Republicanism, especially the auld Irish sort, can't be isolated in the a Northern context alone. Some of the most die-hard auld type Republicans I come across are from the South, and much more vehement in a given interpretation of Republicanism than many of their six county counterparts. Nor can one say that Republicans and Republicanism had an historical deadline and that it ended on xx, xx, xxxx. Bertie didn't turn off the lights as he and many in the msm (main stream media) would like to portray. The context in which Republican ideology works has changed but the general ethos remains solidly intact. As with all things in modern society, the economy plays a much larger role than any given ideology. This, of course, has lead to differing opinions on the way in which Republican ideology operates in a different social context.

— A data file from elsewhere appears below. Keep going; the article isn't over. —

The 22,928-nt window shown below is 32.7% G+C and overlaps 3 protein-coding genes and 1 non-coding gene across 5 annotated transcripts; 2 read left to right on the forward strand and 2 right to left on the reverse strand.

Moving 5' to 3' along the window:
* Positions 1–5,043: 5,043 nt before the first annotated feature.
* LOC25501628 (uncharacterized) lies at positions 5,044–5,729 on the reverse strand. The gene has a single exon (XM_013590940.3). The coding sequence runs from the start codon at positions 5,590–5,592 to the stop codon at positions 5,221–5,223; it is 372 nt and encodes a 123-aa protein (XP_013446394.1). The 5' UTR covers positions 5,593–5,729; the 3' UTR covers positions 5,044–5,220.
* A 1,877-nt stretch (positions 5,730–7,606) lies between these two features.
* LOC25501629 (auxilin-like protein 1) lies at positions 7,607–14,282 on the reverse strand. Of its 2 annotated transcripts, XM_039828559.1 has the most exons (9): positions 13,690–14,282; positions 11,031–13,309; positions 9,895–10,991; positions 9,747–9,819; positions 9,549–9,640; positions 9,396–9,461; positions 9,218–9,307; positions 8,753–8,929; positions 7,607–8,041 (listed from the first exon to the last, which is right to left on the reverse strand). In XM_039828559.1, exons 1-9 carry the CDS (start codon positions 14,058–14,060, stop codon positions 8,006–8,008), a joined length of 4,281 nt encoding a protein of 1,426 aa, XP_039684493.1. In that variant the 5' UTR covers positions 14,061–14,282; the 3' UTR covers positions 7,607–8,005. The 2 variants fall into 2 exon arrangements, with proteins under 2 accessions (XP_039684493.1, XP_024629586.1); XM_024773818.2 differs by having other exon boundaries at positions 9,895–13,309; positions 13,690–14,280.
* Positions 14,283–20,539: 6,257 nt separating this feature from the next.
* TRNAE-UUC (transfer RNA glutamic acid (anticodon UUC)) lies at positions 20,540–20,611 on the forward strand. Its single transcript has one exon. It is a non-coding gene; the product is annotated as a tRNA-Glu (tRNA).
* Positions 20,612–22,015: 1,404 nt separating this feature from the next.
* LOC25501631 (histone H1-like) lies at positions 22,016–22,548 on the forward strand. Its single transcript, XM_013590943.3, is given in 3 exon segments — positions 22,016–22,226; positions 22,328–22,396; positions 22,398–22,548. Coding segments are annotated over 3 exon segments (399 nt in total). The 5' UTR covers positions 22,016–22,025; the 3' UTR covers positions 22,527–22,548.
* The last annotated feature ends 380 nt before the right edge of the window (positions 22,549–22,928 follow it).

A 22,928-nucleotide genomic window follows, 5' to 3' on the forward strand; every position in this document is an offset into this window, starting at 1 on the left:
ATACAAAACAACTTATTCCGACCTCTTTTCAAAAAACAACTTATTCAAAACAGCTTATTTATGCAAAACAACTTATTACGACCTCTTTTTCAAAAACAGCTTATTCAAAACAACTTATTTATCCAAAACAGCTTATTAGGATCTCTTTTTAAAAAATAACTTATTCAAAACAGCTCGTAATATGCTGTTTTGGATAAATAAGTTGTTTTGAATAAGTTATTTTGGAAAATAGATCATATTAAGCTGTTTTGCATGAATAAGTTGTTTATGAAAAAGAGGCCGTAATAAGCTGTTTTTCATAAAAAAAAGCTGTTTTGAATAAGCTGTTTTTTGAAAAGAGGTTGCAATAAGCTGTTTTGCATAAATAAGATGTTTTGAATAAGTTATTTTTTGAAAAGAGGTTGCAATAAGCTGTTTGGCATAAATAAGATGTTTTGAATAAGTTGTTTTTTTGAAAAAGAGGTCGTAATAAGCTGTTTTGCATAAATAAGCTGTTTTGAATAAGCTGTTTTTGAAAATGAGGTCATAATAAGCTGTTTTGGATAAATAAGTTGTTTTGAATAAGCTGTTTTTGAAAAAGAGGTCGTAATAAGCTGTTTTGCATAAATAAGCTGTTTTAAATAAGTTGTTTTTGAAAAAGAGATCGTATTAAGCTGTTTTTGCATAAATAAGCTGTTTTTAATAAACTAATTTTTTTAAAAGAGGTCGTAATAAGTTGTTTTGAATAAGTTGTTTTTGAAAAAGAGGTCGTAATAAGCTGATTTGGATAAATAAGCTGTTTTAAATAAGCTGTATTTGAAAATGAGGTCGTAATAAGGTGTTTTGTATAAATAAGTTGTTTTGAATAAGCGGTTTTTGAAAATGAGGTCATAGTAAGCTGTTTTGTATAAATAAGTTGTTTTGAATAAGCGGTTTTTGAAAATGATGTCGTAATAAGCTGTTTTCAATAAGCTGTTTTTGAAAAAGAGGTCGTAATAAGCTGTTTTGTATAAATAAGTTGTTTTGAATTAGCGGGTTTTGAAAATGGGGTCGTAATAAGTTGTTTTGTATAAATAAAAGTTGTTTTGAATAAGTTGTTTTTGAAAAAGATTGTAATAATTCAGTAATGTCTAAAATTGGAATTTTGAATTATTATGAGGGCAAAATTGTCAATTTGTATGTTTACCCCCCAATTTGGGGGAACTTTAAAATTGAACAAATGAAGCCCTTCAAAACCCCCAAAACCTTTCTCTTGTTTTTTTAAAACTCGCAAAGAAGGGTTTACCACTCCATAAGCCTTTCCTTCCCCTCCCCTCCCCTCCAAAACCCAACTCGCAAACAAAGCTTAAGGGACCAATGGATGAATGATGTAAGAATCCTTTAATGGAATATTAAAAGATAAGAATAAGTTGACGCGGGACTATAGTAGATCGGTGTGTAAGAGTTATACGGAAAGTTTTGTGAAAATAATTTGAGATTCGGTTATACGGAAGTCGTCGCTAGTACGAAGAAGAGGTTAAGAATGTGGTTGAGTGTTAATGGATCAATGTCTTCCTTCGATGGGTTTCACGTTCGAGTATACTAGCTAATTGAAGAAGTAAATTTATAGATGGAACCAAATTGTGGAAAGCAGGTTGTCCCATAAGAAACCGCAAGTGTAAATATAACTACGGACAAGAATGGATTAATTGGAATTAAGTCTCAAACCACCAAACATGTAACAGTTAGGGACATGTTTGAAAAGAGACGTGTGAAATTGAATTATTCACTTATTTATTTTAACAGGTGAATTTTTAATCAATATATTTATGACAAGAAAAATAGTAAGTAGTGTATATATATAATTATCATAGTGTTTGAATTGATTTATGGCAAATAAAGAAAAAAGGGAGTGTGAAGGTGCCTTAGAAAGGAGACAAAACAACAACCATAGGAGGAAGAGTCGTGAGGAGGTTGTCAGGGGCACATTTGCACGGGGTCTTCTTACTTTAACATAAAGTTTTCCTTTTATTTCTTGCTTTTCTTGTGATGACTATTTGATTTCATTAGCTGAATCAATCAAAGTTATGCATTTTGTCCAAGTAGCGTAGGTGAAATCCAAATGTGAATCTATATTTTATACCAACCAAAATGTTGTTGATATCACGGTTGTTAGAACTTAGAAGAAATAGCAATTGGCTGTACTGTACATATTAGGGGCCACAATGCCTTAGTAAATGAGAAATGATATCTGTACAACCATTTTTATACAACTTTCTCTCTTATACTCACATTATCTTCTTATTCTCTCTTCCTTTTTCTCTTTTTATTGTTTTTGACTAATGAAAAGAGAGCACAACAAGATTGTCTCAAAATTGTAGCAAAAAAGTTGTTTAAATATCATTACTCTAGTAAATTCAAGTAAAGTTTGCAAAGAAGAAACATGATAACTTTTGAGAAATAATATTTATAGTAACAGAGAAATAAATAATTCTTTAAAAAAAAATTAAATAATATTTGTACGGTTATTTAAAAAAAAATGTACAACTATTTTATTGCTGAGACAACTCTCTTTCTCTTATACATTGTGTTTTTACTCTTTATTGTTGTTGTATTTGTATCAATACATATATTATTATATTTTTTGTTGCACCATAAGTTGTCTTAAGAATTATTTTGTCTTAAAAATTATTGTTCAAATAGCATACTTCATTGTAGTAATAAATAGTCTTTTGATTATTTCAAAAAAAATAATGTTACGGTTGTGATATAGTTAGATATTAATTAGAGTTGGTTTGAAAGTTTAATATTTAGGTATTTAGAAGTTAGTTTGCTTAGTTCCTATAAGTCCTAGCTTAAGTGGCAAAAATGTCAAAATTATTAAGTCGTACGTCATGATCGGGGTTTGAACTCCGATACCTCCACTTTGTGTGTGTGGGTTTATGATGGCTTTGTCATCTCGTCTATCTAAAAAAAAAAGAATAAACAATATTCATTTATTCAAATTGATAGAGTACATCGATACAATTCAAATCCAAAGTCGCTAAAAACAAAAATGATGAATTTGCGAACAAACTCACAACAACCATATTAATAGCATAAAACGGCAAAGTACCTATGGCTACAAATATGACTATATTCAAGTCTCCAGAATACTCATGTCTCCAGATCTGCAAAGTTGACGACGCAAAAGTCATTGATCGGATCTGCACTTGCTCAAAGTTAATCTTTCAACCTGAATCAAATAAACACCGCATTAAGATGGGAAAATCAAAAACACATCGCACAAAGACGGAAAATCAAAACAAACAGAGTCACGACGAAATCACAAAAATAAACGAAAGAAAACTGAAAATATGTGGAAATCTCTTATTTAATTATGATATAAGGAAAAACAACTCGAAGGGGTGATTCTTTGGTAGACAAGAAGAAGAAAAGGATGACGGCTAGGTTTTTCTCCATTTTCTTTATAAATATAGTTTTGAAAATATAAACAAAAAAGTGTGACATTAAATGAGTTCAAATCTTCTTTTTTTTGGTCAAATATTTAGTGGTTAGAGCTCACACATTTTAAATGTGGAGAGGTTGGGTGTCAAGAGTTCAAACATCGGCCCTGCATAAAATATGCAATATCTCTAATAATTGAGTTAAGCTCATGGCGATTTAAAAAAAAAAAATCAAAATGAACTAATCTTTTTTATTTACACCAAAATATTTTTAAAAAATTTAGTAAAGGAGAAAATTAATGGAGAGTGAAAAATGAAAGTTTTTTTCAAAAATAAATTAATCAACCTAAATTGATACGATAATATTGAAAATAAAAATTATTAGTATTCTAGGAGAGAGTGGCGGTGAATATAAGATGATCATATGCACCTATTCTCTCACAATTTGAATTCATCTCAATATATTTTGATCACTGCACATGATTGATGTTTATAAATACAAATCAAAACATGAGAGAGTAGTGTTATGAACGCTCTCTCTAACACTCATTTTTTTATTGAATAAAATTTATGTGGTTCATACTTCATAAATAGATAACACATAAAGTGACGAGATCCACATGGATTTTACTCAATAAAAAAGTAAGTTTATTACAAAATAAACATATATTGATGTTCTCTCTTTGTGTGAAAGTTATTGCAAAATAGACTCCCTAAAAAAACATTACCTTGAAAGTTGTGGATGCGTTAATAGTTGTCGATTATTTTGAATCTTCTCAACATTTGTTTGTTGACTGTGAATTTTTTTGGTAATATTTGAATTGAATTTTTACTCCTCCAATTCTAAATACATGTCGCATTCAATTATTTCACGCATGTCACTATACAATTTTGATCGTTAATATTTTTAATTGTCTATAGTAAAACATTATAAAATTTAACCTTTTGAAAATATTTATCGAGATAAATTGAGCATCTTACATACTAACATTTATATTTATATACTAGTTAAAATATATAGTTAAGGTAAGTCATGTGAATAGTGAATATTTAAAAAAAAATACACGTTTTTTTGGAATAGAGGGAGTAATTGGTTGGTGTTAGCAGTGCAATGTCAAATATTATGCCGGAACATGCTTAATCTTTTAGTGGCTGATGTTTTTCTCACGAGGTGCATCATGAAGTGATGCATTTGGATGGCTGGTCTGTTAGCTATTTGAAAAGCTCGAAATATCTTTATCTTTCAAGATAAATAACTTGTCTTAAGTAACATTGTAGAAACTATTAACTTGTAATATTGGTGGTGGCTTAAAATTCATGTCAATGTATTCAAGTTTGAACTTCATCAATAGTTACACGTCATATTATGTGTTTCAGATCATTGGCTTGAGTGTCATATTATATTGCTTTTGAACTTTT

Many younger Repblicans have taken to an orthodox socialist interpretation of Republicanism in light of conflict resolution. They seem intent on identifying a grand underlying economic theme for Republicanism. Personally, I seperate my Republicanism from specific economic ideology. I base a political philosophy squarely upon individual and group representation; freedom from repression; free of association and speech. There are other tenets but these are vitally important. Yet they don't necessarily address the everyday realities; the most important of which is economic reality. These are just core guiding principles. I'm actually flirting with an anarchical stance. I must say I was surprised that many Irish anarchists have identified core deficiencies in Marxist ideology and know that such a system cannot work as it is constituted. It just doesn't take into account human nature. It's also interesting that no one has been able to build upon or alter the marxist intrepretation of socialism.